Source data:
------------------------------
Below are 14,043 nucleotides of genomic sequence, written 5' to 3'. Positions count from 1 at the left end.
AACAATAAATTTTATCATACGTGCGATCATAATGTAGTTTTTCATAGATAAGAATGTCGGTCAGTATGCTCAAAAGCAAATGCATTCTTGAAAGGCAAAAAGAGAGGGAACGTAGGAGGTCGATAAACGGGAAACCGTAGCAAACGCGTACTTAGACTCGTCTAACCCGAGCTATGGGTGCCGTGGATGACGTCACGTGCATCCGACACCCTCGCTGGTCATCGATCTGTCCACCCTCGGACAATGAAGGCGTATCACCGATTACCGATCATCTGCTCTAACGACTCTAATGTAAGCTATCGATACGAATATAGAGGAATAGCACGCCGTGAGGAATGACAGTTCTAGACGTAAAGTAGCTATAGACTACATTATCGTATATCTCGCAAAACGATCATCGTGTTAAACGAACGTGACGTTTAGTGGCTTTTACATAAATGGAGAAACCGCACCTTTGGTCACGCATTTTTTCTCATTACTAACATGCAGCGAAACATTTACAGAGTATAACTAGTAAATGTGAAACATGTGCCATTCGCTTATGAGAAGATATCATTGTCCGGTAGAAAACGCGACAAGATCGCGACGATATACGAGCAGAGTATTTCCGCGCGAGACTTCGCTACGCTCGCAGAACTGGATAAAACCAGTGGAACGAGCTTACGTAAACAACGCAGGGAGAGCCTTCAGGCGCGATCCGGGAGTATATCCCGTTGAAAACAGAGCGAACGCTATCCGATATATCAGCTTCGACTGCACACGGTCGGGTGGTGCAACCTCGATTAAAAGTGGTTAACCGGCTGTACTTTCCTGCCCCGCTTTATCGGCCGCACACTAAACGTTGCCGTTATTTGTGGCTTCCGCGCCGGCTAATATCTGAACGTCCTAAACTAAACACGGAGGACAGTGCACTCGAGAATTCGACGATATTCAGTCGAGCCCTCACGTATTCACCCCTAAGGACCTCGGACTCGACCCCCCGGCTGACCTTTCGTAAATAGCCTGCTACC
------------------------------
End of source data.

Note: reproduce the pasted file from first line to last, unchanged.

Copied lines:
Below are 14,043 nucleotides of genomic sequence, written 5' to 3'. Positions count from 1 at the left end.
AACAATAAATTTTATCATACGTGCGATCATAATGTAGTTTTTCATAGATAAGAATGTCGGTCAGTATGCTCAAAAGCAAATGCATTCTTGAAAGGCAAAAAGAGAGGGAACGTAGGAGGTCGATAAACGGGAAACCGTAGCAAACGCGTACTTAGACTCGTCTAACCCGAGCTATGGGTGCCGTGGATGACGTCACGTGCATCCGACACCCTCGCTGGTCATCGATCTGTCCACCCTCGGACAATGAAGGCGTATCACCGATTACCGATCATCTGCTCTAACGACTCTAATGTAAGCTATCGATACGAATATAGAGGAATAGCACGCCGTGAGGAATGACAGTTCTAGACGTAAAGTAGCTATAGACTACATTATCGTATATCTCGCAAAACGATCATCGTGTTAAACGAACGTGACGTTTAGTGGCTTTTACATAAATGGAGAAACCGCACCTTTGGTCACGCATTTTTTCTCATTACTAACATGCAGCGAAACATTTACAGAGTATAACTAGTAAATGTGAAACATGTGCCATTCGCTTATGAGAAGATATCATTGTCCGGTAGAAAACGCGACAAGATCGCGACGATATACGAGCAGAGTATTTCCGCGCGAGACTTCGCTACGCTCGCAGAACTGGATAAAACCAGTGGAACGAGCTTACGTAAACAACGCAGGGAGAGCCTTCAGGCGCGATCCGGGAGTATATCCCGTTGAAAACAGAGCGAACGCTATCCGATATATCAGCTTCGACTGCACACGGTCGGGTGGTGCAACCTCGATTAAAAGTGGTTAACCGGCTGTACTTTCCTGCCCCGCTTTATCGGCCGCACACTAAACGTTGCCGTTATTTGTGGCTTCCGCGCCGGCTAATATCTGAACGTCCTAAACTAAACACGGAGGACAGTGCACTCGAGAATTCGACGATATTCAGTCGAGCCCTCACGTATTCACCCCTAAGGACCTCGGACTCGACCCCCCGGCTGACCTTTCGTAAATAGCCTGCTACC